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Restaurant Tours: do-it-yourself-dining



Why go to a restaurant to make your own meal? It seems to defy logic, but a microtrend of do-it-yourself eateries in town is catering to the hands-on crowd.

A bright, good-natured sprawl called the Mongolian Barbeque opened this summer in Wrigleyville, where it's quickly attracted a following of avid stir-fryers. It originated in London--where there are eight locations--and came here via Ann Arbor and Royal Oak, Michigan. The drill is simple: you're greeted, seated, given a bit of basic training, then sent off to the buffets. There's a simple soup and salad bar included in the all-you-can-eat dinner ($10.95) or lunch ($7.95).

Next you create. Pick up a soup bowl and begin with one of the meats or seafoods: strips of chicken, beef, turkey, lamb, pork, cod, calamari, or shrimp. The house suggests only one meat per dish, mainly for uniform cooking time. Then add some veggies--mushrooms, onions, cabbage, baby corn, sprouts, water chestnuts, leeks, peppers, squash, or broccoli--and tofu or pasta.

Next up are the oils (olive, sesame, and garlic), sauces (black bean, sweet-and-sour, teriyaki, mustard, barbecue, and wine), and spices (curry, cayenne, dill, garlic, ginger, and other seasonings). Your first temptation might be to toss them all in. Don't. The house wisely recommends two ladles of sauce and one of oil per bowl, though I went heavier on both garlic oil and black-bean sauce for most of my concoctions. I also went heavy on the cayenne and curry.

After filling your bowl to the brim bring it to the griddle, a five-foot, circular black-iron sheet--a modern version of the shields the ancient Mongol armies cooked on. A grill chef empties your bowl, stirs and tosses its contents a few times with a canoe paddle, then deftly swipes it all back into the bowl. Our party made more than a dozen trips and never had a dish undercooked or overdone.

I found the combination of leeks, lamb, and garlic felicitous, while a friend kept making up recipes and writing them down, doing especially well with black beans and seafood. If you're not a creative cook there are several house recipes to try.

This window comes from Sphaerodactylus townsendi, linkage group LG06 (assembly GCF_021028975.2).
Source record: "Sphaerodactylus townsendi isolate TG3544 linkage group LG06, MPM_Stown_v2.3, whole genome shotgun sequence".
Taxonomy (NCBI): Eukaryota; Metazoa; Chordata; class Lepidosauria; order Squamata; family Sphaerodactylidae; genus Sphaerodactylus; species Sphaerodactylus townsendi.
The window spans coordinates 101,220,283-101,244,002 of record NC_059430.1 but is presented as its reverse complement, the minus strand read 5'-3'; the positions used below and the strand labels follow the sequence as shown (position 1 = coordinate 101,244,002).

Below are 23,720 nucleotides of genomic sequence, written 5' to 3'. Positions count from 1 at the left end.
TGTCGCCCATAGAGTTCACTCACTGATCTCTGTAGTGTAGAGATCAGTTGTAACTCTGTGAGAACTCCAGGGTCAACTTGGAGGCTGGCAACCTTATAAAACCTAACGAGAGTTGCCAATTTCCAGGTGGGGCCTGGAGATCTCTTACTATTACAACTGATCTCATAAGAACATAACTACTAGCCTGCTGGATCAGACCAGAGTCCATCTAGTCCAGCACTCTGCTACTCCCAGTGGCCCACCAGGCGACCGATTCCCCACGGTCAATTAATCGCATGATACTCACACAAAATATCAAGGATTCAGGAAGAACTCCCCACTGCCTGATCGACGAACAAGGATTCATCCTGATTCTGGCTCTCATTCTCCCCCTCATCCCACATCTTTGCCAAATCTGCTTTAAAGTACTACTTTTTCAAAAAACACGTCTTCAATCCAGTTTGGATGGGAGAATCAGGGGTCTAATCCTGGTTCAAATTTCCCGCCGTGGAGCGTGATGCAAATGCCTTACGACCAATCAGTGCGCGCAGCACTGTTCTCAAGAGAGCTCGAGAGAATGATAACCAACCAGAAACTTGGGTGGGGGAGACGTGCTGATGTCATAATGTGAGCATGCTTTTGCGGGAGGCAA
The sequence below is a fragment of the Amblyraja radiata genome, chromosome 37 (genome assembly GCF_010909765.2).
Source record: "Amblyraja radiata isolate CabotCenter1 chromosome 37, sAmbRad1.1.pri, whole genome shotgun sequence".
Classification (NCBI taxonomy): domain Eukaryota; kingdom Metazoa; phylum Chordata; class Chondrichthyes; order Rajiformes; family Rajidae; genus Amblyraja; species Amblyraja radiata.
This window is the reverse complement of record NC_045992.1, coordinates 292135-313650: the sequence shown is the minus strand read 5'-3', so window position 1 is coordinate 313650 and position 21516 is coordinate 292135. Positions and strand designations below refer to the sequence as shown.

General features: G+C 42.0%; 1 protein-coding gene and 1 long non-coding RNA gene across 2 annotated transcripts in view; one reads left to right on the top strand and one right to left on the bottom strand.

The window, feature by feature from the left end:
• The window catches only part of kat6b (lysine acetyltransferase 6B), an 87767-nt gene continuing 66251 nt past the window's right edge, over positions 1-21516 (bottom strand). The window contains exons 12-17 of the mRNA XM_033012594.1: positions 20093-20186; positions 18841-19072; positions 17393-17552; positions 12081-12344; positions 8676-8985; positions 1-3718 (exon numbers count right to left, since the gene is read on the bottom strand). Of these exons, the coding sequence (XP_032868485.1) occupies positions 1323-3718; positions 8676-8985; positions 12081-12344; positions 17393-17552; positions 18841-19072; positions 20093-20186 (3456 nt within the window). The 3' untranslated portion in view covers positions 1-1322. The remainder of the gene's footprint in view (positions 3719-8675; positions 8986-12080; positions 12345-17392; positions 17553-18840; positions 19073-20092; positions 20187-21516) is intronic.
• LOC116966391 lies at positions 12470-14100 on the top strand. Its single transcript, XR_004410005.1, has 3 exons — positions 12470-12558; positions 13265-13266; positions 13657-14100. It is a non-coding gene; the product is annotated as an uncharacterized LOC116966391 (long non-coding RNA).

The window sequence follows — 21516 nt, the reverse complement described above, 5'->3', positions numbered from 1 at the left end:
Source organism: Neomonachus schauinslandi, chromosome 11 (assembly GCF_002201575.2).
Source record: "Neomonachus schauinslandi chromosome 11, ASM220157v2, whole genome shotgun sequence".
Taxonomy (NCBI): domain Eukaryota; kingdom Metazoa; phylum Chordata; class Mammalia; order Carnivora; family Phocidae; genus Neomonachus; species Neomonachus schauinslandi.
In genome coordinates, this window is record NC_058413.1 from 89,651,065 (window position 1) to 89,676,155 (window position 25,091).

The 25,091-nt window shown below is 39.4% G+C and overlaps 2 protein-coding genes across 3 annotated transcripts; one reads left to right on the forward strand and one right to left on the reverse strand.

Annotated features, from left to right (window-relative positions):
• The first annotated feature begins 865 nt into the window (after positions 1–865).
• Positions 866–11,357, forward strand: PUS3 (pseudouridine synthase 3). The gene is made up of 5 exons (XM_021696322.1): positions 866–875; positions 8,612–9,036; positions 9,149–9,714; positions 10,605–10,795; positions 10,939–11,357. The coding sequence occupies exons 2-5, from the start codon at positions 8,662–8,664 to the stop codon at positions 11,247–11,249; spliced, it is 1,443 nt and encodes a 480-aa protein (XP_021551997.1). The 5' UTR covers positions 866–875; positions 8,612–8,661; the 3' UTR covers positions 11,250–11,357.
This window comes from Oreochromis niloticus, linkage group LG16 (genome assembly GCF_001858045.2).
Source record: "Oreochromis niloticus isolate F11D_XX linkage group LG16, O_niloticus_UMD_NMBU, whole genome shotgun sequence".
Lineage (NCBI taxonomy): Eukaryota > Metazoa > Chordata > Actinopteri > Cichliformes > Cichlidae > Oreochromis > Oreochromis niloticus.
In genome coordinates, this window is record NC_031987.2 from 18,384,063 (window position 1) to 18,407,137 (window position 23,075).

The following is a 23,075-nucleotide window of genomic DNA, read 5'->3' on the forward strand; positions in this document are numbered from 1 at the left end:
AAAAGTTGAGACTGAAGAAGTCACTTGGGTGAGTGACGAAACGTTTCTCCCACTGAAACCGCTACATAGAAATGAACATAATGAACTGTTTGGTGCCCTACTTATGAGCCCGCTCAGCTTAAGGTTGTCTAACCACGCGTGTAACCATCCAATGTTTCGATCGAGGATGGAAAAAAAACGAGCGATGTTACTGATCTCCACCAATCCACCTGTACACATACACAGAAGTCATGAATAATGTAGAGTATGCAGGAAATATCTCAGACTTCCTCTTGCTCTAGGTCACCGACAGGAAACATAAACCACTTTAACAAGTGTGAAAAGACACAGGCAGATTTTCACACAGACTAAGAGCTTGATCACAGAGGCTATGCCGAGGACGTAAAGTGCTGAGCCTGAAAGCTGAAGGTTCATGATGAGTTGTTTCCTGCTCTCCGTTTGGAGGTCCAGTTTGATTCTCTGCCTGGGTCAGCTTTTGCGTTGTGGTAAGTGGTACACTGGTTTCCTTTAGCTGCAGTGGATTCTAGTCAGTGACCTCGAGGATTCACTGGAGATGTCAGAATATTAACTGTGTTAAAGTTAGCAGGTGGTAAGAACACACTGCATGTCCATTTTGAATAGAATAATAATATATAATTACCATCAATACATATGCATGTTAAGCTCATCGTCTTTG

Not long after the Mongolian Barbecue opened, a similar spot called Do Your Own Thing opened a few blocks south. The look and style are a bit different, but the routine and the fixings are essentially the same, with a $12 price tag on the all-you-can-eat dinner, including salad bar.

The oldest do-it-yourself restaurant--and still the most intimate and romantic after 30 years--is Geja's Cafe in Lincoln Park. It's been here so long people sometimes forget about it and how much fun it is to have fondue dinners while being serenaded by a Spanish guitarist in this dark-wooded cellar.

There are three fondue courses, beginning with that 50s party favorite, cheese. A pot of molten Gruyere, along with wine and kirsch, burbles before you on a fancy little Sterno cooker; you spear some bread, apple wedges, or grapes and capture all the cheese mix you can. I find this a limited joy.

My particular fondue fondness is the main course, a selection of beef tenderloin, chicken breast, lobster, sea scallops, shrimp, and veggies, alone or in any given combination. A pot of oil heats over the flame; you jab a piece of meat, fish, or vegetable and simmer it quickly. The waiter briefs you on cooking times.

The only admonition is not to eat off your cooking fork. Unload it, then use the dining fork to immerse the morsel in one of the eight sauces provided, which range from routine barbecue, cocktail, and teriyaki to excellent dill, horseradish, curry, and honey-mustard. The plain butter sauce is wonderful with lobster or scallops. I yearn for a rich bearnaise sauce to go with the fine quality meats, but owner John Davis denies us this luxury. What he does provide, however, is one of the city's best wine lists at the best prices around.

Dessert fondue is strictly for chocoholics. Dip chunks of fruit or marshmallow into a fudgey brew flamed with orange liqueur. This or any fondue can be ordered a la carte. The whole three-course banquet costs from $18.95 to 28.95 per person.

For a high-class version of the backyard barbecue try the Butcher Shop steak house in River North. In a paneled, clublike setting you get to visit a couple of display cases filled with steaks: rib eye, T-bone, fillet, strip, or sirloin in various sizes; prices range from $16.95 to $24.95. Pick out the one you want and carry it to the large, superhot grill. You can apply butter, salt, garlic powder, or Cajun seasoning to suit your taste and slap it on the grill. Of course, the chef will do it all for you if you wish, but why come here for that?

There's also a fish selection from a very limited menu, usually salmon or tuna. I put some Cajun on a gigantic double tuna steak ($17.95) and garlic powder and salt on a 20-ounce T-bone ($19.95), then cooked them both very rare--about ten minutes. Apart from being perfectly cooked, the quality of the tuna was excellent; the steak was not quite as good but decent for the price. This ain't exactly Morton's.

The Mongolian Barbecue is located at 3330 N. Clark, 325-2300; Do Your Own Thing is at 2815 N. Broadway, 472-2100; Geja's Cafe is at 340 W. Armitage, 281-9101; and the Butcher Shop is at 358 W. Ontario, 440-4900.

Art accompanying story in printed newspaper (not available in this archive): photos/Jim Alexander Newberry.

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